Bayeux War Correspondents Awards: a tribute to the people of forgotten conflicts

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Energy and emotion were running high at the ceremony for the Bayeux Calvados-Normandy Awards for War Correspondents on Saturday evening. From the Balkans, to Myanmar, Afghanistan to Yemen, the winning reports all shared a message: let us not turn a blind eye to the atrocities in the world, but let us also rejoice in the rare moments of solidarity and hope.

The Jury for the Bayeux Calvados-Normandy Awards, now in its 28th year, no doubt had a difficult time selecting the ten winners in the categories of written press, television, radio and photography. There were dozens of quality reports in the running.

The courage of war reporters was praised throughout the evening. Indeed, you could conclude from watching extracts of the entries that they were all winners in their own right.

The first prize announced was for the Young Reporter in the written press category. It went to Thomas D’Istria for his report "Révolution dans la dernière dictature d’Europe" published in French daily Le Monde. Revolution in Europe’s last dictatorship takes us into the heart of Belarus, where a crackdown on opposition to leader Alexander Lukashenko continues.

We were reminded that danger is not confined to one place. Journalists who dare expose the truth risk their lives wherever they go, some obliged to mask their identities, or their whereabouts, even in a 'safe' country.

For the first time in 28 years, the Bayeux Jury awarded a prize to an anonymous recipient.

The Photo Award went to a photographer in Myanmar for the collection of photos known as the La révolution du printemps (Spring Revolution) published in the New York Times.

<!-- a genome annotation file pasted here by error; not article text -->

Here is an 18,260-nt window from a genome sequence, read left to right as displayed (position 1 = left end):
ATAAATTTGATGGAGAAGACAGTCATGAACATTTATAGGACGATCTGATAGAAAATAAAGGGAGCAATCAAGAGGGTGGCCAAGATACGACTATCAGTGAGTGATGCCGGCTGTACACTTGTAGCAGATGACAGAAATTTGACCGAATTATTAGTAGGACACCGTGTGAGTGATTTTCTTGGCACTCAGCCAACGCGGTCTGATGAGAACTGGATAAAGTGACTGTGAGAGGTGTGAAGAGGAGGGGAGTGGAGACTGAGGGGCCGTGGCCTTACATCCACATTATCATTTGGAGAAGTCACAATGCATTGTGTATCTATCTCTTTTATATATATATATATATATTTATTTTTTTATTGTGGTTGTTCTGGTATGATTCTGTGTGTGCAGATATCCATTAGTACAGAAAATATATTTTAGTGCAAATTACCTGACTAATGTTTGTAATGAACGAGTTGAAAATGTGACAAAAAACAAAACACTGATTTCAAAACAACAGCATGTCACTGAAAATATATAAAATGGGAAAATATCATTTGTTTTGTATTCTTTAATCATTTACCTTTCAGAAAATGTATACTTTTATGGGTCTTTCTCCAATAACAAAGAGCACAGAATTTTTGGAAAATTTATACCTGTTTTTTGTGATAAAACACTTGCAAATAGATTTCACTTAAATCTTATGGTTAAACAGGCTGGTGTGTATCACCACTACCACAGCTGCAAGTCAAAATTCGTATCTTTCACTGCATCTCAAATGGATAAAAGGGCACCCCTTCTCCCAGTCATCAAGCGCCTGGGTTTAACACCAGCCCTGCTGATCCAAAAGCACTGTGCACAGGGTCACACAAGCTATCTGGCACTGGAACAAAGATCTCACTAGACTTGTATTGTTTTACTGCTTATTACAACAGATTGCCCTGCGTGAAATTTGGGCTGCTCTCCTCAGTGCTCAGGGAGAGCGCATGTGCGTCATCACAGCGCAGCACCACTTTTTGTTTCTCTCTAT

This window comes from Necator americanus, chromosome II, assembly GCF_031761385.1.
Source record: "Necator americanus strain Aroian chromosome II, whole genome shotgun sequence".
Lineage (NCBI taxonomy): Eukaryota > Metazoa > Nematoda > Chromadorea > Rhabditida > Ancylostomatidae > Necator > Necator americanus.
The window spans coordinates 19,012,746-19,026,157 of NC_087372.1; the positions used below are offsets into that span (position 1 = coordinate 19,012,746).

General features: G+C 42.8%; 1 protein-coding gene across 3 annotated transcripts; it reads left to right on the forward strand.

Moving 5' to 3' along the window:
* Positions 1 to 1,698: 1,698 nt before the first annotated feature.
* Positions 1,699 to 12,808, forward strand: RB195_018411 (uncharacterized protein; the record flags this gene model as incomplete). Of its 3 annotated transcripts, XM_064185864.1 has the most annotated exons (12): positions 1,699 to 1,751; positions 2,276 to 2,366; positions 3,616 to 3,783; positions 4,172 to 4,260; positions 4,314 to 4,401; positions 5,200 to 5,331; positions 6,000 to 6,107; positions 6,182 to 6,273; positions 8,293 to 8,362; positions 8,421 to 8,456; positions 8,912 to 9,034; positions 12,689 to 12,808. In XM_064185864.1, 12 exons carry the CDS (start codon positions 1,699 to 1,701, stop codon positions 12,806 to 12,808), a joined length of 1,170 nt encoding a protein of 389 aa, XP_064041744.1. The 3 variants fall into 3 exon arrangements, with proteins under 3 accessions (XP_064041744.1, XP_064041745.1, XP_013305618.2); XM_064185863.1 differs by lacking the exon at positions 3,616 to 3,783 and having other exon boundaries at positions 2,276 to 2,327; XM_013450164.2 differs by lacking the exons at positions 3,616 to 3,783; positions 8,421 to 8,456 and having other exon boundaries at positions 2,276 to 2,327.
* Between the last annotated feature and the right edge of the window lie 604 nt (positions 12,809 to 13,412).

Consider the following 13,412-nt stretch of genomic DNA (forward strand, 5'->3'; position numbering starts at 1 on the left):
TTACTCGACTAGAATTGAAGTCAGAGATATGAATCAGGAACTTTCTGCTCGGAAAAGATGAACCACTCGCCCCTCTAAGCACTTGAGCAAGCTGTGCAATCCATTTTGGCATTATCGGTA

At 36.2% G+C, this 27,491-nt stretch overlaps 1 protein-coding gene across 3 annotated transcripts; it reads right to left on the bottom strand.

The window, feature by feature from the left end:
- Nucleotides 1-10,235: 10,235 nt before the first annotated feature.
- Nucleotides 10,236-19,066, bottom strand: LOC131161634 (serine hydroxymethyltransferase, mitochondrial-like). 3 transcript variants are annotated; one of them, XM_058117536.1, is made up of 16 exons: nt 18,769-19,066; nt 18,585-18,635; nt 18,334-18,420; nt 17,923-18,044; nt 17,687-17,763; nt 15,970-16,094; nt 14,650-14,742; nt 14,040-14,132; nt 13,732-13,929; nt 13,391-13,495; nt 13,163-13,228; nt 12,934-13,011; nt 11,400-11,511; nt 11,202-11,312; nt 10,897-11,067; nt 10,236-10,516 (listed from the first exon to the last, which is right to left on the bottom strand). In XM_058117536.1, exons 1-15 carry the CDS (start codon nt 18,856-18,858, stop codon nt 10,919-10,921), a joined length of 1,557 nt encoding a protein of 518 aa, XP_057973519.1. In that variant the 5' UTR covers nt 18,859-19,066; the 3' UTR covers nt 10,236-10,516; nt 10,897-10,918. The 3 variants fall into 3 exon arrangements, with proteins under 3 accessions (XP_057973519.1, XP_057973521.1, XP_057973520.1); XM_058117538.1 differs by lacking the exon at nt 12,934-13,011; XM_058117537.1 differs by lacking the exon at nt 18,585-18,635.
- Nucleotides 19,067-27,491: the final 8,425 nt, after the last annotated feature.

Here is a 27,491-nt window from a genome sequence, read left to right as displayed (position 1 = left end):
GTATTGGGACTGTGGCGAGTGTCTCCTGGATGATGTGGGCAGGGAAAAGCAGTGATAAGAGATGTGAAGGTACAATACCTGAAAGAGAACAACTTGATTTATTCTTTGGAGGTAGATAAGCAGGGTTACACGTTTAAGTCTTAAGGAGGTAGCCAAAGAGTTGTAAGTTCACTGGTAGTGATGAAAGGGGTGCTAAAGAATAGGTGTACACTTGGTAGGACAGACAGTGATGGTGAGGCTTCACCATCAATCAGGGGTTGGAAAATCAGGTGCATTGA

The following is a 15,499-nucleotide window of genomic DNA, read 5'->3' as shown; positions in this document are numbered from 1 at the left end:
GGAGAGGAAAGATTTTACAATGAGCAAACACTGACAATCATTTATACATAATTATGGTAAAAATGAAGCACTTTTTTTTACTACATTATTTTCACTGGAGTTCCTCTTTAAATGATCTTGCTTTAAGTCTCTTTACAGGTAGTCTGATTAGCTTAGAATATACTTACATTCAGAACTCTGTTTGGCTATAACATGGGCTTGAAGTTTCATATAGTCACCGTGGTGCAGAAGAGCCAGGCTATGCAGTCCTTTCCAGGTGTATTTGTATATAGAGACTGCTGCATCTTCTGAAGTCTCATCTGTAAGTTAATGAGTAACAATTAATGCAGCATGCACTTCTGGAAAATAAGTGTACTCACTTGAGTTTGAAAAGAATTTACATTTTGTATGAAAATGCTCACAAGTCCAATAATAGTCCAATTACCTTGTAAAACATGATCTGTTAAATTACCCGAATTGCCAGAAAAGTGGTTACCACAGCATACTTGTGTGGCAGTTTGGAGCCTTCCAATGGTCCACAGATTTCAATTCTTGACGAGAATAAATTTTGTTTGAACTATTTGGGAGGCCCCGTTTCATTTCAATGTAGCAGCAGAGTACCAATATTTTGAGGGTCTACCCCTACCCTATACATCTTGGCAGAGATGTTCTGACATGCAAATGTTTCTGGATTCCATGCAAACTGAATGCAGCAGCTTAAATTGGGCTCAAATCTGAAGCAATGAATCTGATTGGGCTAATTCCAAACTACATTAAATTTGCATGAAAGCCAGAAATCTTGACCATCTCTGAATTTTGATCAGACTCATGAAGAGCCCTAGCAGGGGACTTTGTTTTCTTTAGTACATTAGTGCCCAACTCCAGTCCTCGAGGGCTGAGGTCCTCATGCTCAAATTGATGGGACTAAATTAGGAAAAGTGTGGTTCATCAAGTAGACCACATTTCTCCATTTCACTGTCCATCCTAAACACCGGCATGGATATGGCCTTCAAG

The winner was in the audience, hidden in the shadows, unable to bask in the accolades for fear of attracting unwanted attention.

Strong emotions in Myanmar

At what point does the journalist stop being an observer and become part of the story they are recording? The case in Myanmar illustrated this in stark terms, and the journalist was willing to exchange a few words about this.

The protests that followed what were widely believed to be rigged elections changed every aspect of this journalist’s life. There is no going back.

The danger is even more present now that the protesters are no longer en masse in the streets. There is no longer safety in numbers. While their anger has not abated and resistance is still vocal, reporters can no longer roam the streets.

And there are times when the work of a reporters becomes unbearable. Seeing a young girl crying over the death of her father in the street, forced the photographer in Myanmar to put down the camera and turn away.

A human face to the horror

And there was plenty of emotion at Bayeux, especially with regards to countries where people’s plight appears to be forgotten.